“Now that Jamal, with his expensive education and fluent English, is no longer with us, I am the only one who can speak for my family in halting foreign words.”

This book in three words: Alienation – Empathy – Friendship

In the week that we have marked #EmpathyDay I am giving a backlist shoutout to a beautifully written, powerful and moving story which charts the development of a friendship between two very different girls on a housing estate in Glasgow. I have lost count of the number of times that I have recommended this book! You can read my original review here.

Review: Do You Know Me? by Rebecca Westcott and Libby Scott

Do You Know Me? book cover, published by Scholastic

This incredibly moving and thought-provoking novel is a collaboration by Teacher/Author Rebecca Westcott and teenager Libby Scott, who is autistic. The power of Libby’s voice, expressed through the diary entries of protagonist Tally, calls out to all readers to empathise with those who have so much to teach us about neurological difference.

Twelve year-old Tally has suffered from bullying previously in the school year and now faces the prospect of a week-long Year 7 residential trip, which she has only considered attending because Mrs Jarman, her trusted, understanding Drama teacher will be there. In the preceding week’s assembly Mrs Jarman says:

“You’ll be learning to face your fears. You’ll discover that strength and courage come in many forms, and most of all, you’ll learn that your are capable of doing far more than you ever thought you could.”

Unfortunately for Tally she has to start learning these lessons immediately as at the last minute Mrs Jarman cannot attend the camp, and instead of sharing accommodation with her kind best friend Aleksandra, she is allocated a cabin with three of the girls who have bullied her previously and two girls from another school. Of these two strangers, she realises that Skye is the kind of “popular” girl that everyone is afraid to cross despite her appalling behaviour, and the other Jade is an outsider with many similarities to herself.

As the week’s activities and dramas unfold, your eyes are opened to the incredible challenges faced by people with autism as Tally tries to mask some of her behaviours, avoid stimming and read the vocal and facial signals of strangers which are often incomprehensible to her. The bullying plot is crafted beautifully to examine the behaviour of all the teenagers and to show the gradual acceptance and celebration of differences. It is not only Tally who discovers strength and courage during the week.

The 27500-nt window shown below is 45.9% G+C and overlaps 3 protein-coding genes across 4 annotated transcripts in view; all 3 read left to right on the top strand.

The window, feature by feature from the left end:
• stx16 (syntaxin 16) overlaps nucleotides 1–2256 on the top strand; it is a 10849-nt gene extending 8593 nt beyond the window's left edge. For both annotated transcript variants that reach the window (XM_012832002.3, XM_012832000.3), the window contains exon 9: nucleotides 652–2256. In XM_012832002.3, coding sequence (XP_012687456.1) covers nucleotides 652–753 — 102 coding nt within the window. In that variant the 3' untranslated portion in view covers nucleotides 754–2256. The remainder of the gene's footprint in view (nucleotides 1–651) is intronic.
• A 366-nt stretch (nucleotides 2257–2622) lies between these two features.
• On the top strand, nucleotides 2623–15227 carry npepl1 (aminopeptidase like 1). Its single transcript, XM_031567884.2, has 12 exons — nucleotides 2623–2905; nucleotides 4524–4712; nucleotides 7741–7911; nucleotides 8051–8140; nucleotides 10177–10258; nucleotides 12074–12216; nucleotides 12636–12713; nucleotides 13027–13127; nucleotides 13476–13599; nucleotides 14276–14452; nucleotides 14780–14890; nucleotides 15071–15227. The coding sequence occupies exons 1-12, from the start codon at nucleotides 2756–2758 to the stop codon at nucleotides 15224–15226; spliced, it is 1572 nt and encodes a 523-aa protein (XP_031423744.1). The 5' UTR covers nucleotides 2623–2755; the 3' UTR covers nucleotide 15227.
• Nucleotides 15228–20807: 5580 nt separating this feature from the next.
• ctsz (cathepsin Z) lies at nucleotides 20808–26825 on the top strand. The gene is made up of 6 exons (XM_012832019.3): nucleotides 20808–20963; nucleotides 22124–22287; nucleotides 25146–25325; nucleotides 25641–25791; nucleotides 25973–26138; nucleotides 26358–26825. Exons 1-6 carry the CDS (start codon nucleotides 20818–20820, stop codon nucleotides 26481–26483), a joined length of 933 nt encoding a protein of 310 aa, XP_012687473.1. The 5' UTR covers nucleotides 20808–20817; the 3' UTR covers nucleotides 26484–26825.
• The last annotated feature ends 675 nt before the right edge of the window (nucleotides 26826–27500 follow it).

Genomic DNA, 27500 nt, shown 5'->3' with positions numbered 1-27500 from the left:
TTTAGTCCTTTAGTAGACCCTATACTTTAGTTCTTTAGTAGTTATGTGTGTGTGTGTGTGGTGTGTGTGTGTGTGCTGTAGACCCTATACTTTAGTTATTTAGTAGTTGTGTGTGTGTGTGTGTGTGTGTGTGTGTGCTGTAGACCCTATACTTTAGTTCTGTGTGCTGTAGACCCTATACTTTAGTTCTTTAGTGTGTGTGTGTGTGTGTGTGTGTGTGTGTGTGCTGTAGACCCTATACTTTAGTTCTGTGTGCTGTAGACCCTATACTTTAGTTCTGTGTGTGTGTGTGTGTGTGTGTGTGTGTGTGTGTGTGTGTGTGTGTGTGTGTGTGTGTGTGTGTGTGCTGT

This is an absolutely essential book for everyone working in schools to help gain empathy for those with autism and also general tween and teenage behaviour. I would highly recommend it as a story for Year 6 pupils in preparation for their transition to secondary school as it would spark many discussion points about what to expect and how to deal with new situations for the entire cohort. I loved the portrayal of Tally’s family, demonstrating the gentle, choice-giving manner with which those with autism need to be treated, whilst also recognising the stresses and frustrations felt by the entire family. The scene where Tally is expected to open her twelfth birthday presents, with its palpable feeling of tension taught me a valuable lesson in empathy which I am determined to remember.

An absolutely essential book to add to any school library. I am most grateful to my fellow members of the Primary School Book Club for voting for Do You Know Me? as May’s book choice!

#20BooksofSummer Book 1 Dragon Detective: School’s Out! by Gareth P Jones

The second dragon detective mystery is every bit as enjoyable as the first in the series (you can read my review here), with a great cast of characters (I loved the portrayal of vain and venal headteacher Principal Palmer), sublime plotting and wry sense of humour. Some characters from Catnapped!, such as evil dragon Vainclaw Grandin and his inept human henchmen Arthur and Reg re-appear, but you could easily read and enjoy School’s Out! as a standalone story. The illustrations throughout by Scott Brown add to its charm, particularly the singed page corners.

After almost derailing her stepmother’s political ambitions following a late night incident involving blazing dragons, Holly Bigsby now finds herself incarcerated at William Scrivener School for children of the ridiculously rich and phenomenally famous. Smart, independent Holly will not rest until she has figured out a way to foil the high tech security systems and return to her best friend in London. Meanwhile Dirk Dilly, her red-backed, green-bellied, urban-based, mountain dragon private eye friend has been hired by a worried wife to investigate her professor husband’s unusual and alarming behaviour.

Dirk’s investigations lead him to a hideout in the thick forest surrounding Holly’s school. The sleuthing friends find themselves caught up in the middle of another of Grandin Vainclaw’s fiendish plots involving secret high-tech weapons, squabbling tree dragons with a hilariously mangled sense of the English language, the prime minister’s delusional son and a school concert of grand drama.